And when he was asked about those who, for reasons of infirmity, can’t get down to Valley Parade, the Director of Operations seemed to suggest that consideration would be given to the club’s paying for their subscriptions to the internet service that will be their only hope of receiving live commentary for home games. It would be best not to think about whether they already have the necessary computer equipment, expertise and financial means to have broadband access, just in case this awkward question might reveal how little thought had really been given to their difficulties.

But it’s that word ‘consideration’ that forms the second reason for my being bothered about all this. It seems the whole argument is about money; the difference between the £430 per game the club says is an offer still on the table and whatever the radio people paid last year. (It could be that £430 represents an increase of as much as 66% on previous years, if I remember accurately and believe a snippet of a conversation I overheard some months ago.) The possibility of bringing in a small amount of extra revenue, as against the risk of losing all the revenue the commentaries used to bring in, seems to have taken priority over the enjoyment of fans, young and old, who rely on radio commentaries. And at the moment the revenue from radio commentaries will be precisely how much? Good business deal there, then.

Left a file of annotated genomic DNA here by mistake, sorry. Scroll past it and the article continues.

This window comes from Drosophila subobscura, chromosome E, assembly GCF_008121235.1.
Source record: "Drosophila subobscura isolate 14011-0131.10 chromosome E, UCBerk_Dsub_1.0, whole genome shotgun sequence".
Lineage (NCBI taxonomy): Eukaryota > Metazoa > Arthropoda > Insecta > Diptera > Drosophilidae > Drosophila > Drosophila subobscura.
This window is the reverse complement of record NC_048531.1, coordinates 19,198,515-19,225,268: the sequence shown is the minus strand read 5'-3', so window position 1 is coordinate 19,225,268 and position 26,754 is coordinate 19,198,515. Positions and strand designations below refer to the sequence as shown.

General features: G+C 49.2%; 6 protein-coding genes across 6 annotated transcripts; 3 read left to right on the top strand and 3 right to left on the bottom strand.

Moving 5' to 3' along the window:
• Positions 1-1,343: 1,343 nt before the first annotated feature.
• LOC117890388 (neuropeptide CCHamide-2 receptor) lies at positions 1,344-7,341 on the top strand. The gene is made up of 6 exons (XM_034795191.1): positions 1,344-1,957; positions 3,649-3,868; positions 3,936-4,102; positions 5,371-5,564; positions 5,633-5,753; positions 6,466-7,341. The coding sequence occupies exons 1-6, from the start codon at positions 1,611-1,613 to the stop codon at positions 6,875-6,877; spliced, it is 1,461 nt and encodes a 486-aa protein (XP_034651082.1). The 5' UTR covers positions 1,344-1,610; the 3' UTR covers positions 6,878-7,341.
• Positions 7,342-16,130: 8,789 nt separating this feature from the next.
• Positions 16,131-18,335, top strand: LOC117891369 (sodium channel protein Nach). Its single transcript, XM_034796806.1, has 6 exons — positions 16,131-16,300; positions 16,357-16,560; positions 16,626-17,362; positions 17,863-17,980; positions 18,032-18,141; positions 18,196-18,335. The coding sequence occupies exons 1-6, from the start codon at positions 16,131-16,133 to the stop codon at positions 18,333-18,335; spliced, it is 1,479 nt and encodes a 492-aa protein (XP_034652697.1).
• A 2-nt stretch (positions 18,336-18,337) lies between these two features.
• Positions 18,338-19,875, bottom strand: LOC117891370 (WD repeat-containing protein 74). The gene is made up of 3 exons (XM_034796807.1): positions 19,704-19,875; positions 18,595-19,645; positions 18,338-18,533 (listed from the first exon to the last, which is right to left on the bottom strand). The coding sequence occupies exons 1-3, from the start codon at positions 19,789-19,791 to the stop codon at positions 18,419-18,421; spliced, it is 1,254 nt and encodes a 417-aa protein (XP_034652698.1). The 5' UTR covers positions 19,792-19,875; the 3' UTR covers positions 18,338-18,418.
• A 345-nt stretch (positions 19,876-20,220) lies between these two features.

Professional football, at least from the date of the formation of the Premier League, is first and foremost a business. Like any other business, it relies on its customers for its income. Unlike most other businesses, its main customers are called ‘fans’, at least in the lower leagues, where the ticket income is a significantly higher proportion of the club’s revenue than it is in the TV sponsored world of the Premier League. That sounds a little like a captive audience, like a group that can often be taken for granted. I should know. I’m one of those who can be taken for granted by Bradford City. But those currently responsible for running the club should know that it is not they who can take me for granted, but the team. And there are thousands of others they take for granted only at their peril. Radio commentary is not something to be bought and sold like a second hand car. It serves more purposes than some might have perceived and it produces more, intangible and unquantifiable benefits than might be immediately obvious to the bean counters.